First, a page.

these difficulties first hand inspired him to research a design for his final year project. Through his master’s level research, Daniel hit upon the idea that the children could generate power for their classroom while they were playing. He just needed to design a device to enable the process to happen. “Despite the hardships in Africa, one of the positive aspects is the vibrancy of the children,” explained Daniel. “I realised that something designed to be played on by the children could create energy at the same time. A see-saw was the concept I started to evolve.” The business side of things almost happened by accident though, and
…it’s my overriding passion to do this and make it happen…
was a mere means to an end while Daniel was getting the design ready for his Degree Show.
“I wanted to take a prototype of my design out to Africa and film it in use for the Degree Show,” explained Daniel about his plans. “No one had done that before. I wanted to be innovative and possibly use the film to apply for jobs in International Development, but I knew I needed about £1,000 for the flight and to get the kit made up for the see-saw to work.” Daniel saw an opportunity to enter a BizCom competition through the University’s Student Placements for Entrepreneurs in Education (SPEED) programme and won the £1,000 cash prize. “I entered just to win the prize money for my trip. I wasn’t even thinking of my design in the context of a business at the time but the entry form helped me to see I actually had a business model,” explained Daniel. As well as the cash prize, Daniel received mentoring support that
helped him prepare a business plan and by the time the Degree Show had arrived he had not only tested and filmed his see saw in Africa, he had registered PlayMade Energy, designed its logo and launched a website (www.playmadeenergy.com) for his new business. The University’s guidance has continued long after graduation and as part of the newly launched Institute of Applied Entrepreneurship, Daniel has secured more graduate mentoring support and funding. He gained a place on the MAS Product Innovation Consortium (PIC) scheme, which is also helping fund a final prototype of his product. Daniel is using testing space at the University to help him test the prototype to record the amount of energy that can be produced from average use, and ensure it meets necessary product compliance and British Standards. Currently, Daniel estimates if children play on the see-saw for one to two hours they will charge two supplied 12v 7ah batteries, which could result in a school being able to power four lanterns for three to four hours, providing essential evening light for local communities. “When the electricity is generated by the movement of the see-saw you can hear it,” said Daniel. “There’s audible feedback, which is really encouraging for the kids whilst they have such fun with their friends. I was so enthused seeing that. The teachers could see the potential for the classroom too.” The power could also be used for other low drain appliances such as radios, MP3 players and communication devices. Daniel hopes that further development of the battery specification may enable the use of recycled computers in developing world schools in the future. It’s Daniel’s enthusiasm and passion that has recently earned him The Lord Stafford Award 2008 for Entrepreneurial Spirit as well as being named the Entrepreneur of the Year 2008 at the Institute of Applied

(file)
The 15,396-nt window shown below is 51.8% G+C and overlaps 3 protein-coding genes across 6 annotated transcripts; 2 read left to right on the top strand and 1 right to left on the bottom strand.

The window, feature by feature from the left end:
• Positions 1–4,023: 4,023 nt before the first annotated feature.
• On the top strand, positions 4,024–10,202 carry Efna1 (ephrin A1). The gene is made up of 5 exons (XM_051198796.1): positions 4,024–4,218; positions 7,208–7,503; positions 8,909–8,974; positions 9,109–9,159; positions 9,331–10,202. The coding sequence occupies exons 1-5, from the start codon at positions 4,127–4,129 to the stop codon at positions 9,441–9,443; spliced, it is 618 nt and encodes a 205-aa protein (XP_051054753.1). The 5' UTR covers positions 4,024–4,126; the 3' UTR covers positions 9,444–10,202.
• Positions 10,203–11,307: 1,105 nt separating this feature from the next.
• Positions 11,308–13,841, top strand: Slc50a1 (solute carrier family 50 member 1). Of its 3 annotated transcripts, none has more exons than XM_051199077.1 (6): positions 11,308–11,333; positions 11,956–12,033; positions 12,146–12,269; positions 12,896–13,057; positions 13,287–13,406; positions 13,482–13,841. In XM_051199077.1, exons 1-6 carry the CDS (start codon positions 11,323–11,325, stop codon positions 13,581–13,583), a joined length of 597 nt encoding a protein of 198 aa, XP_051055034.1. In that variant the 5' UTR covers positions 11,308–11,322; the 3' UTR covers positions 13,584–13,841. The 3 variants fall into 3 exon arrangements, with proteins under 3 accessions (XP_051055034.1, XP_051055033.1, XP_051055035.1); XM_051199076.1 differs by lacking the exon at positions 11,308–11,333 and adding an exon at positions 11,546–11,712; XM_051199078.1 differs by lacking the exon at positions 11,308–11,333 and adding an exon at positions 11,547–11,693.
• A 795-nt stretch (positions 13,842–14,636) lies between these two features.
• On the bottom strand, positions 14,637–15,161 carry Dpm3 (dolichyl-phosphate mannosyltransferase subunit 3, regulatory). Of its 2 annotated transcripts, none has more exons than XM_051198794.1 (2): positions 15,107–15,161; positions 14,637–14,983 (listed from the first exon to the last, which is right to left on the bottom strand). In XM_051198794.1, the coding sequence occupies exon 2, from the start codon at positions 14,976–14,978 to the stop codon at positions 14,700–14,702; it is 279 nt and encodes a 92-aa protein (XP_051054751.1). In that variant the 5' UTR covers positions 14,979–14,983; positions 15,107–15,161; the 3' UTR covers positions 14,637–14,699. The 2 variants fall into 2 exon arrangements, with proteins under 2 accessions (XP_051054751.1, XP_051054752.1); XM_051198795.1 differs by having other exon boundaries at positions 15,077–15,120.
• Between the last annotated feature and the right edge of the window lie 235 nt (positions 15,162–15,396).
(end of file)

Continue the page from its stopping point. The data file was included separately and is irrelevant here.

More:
Student days profile Lived: Priory Hall, Stoke and Parkside Favourite pub: Dogma Favourite memory: I attended the summer ball at the end of every year I studied in Coventry and had some great nights with a lot of good friends. Entrepreneurship annual awards. He hopes that winning high profile awards will attract attention from sponsors or businesses that will help with the funds for the final testing so he can get Energee-Saws working in many African schools. “I once saw a billboard in Kenya that said ‘Education is our route out of poverty’ and it reminds me how important my project is,” explained Daniel. “When I ask African children what they want to be when they grow up, they say they want to be a doctor or a pilot. There’s a sense of optimism there and it starts by making a small difference.” To sponsor the installation of an African school see-saw this year please contact firstname.lastname@example.org
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